I began by returning the files I had made in TinkerCad. One thing that had been a problem for me, with my first iteration was that it was too rough and not symmetrical. Also, it was was very simple. Although, I had reasons for initially designing it this way, I wanted to return and fix the details to make it better. I also thought that attaching a light to it would make it good as well, and add a new dimension to it. I began by first recreating the original design and this time making it more visually appealing by making it symmetrical. I then added some supports for the prongs so that it was  overall sturdier.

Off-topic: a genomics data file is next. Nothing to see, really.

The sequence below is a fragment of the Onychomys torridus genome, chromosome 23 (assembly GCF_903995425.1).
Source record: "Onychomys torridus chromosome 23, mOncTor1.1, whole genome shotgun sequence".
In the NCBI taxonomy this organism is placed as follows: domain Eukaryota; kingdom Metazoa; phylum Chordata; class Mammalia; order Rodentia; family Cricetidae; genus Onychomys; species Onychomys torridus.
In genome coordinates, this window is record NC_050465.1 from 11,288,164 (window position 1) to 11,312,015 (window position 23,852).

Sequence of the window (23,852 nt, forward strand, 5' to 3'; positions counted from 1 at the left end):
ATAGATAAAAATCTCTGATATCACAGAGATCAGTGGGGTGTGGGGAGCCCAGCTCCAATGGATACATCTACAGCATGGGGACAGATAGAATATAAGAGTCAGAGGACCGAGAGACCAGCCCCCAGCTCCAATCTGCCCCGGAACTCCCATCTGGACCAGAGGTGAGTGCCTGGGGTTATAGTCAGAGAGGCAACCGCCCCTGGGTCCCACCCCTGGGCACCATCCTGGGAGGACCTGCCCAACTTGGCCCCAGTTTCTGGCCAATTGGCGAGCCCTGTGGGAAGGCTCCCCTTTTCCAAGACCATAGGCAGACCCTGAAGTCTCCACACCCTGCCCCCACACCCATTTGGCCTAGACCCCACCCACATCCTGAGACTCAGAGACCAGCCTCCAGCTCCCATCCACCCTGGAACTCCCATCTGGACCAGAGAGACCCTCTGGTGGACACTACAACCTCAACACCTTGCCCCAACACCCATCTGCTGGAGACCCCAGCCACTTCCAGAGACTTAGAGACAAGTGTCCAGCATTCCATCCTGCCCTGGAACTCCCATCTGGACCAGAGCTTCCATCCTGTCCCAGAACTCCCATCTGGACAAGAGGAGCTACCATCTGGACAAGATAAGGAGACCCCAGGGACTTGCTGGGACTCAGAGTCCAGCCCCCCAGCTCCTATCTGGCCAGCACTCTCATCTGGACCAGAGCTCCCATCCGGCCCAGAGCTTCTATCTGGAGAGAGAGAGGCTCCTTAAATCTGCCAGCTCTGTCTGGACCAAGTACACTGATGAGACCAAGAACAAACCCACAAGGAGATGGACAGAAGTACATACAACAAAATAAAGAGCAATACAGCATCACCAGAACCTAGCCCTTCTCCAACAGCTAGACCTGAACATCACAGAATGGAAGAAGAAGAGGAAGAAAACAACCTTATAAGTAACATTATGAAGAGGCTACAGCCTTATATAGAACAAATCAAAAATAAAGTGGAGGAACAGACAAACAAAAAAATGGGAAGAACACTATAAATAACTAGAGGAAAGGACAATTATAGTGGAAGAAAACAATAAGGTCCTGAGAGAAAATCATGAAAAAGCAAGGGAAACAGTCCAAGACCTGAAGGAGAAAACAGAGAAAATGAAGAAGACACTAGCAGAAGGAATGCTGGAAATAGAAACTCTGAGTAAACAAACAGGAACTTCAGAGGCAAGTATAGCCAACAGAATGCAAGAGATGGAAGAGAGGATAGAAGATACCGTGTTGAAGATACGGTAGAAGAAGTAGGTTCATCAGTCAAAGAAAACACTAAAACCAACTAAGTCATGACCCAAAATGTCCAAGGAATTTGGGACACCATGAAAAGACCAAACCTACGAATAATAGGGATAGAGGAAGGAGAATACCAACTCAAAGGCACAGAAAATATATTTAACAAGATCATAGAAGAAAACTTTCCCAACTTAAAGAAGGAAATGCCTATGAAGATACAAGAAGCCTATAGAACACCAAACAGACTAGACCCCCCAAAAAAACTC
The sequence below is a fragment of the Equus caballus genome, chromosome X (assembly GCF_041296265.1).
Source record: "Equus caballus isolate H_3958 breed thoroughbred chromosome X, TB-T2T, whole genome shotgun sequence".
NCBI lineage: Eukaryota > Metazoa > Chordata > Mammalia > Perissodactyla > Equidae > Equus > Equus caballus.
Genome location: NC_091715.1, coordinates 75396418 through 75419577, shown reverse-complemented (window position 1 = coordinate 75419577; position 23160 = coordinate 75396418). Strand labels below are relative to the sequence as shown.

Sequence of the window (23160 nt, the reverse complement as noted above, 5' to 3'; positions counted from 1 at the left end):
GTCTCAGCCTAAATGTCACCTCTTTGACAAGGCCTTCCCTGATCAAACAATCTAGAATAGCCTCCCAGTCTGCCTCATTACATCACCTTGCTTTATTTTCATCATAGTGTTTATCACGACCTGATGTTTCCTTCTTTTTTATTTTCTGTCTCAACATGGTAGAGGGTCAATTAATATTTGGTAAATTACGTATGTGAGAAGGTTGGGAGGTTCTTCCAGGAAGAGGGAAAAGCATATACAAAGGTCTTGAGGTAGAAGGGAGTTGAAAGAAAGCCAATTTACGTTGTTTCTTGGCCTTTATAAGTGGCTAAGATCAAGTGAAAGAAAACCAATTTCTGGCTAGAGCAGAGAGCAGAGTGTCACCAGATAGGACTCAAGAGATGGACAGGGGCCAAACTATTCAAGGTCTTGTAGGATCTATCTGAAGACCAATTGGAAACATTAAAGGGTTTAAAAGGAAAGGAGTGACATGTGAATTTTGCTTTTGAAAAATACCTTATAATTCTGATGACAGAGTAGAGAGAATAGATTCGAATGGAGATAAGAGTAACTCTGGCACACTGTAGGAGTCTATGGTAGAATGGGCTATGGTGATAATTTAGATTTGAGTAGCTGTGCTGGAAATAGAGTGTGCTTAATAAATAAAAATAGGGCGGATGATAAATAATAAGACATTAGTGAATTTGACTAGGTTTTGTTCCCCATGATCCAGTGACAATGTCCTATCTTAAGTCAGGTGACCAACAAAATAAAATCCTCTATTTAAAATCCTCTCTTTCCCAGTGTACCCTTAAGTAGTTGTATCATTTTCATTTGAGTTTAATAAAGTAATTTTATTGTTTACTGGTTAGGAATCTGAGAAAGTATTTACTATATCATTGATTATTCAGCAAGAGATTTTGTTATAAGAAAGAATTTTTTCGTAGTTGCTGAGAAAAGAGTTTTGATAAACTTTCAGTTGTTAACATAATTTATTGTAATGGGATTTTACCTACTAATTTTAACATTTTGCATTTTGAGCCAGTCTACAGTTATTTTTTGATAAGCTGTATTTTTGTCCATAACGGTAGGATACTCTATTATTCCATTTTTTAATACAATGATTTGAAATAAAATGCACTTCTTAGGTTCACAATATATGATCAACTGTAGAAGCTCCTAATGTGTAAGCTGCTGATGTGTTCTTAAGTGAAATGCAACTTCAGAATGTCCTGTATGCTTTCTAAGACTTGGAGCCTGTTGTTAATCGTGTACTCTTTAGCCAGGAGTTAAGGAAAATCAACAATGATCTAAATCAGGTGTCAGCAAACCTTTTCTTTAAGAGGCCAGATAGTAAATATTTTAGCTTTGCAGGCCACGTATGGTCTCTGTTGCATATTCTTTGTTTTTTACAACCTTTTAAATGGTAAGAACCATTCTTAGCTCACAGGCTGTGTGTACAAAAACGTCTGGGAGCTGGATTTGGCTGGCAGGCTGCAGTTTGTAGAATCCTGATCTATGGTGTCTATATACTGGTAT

I then had this idea to create clips in the back that clip onto edges of table or such. With my first version, I didn’t have anyway of connecting it to anything, and this had become a frustration. I tried attaching velcro tape to the back of it and velcroing it to he side of cabinets, but it never seemed to work. With the clips, I wouldn’t really have to worry about this, and I could freely clip it wherever. I decided to just make them very simple hoping they would kind of latch onto something rather than actually clip, cause I wasn’t sure how I was going to design that, with the material being somewhat brittle.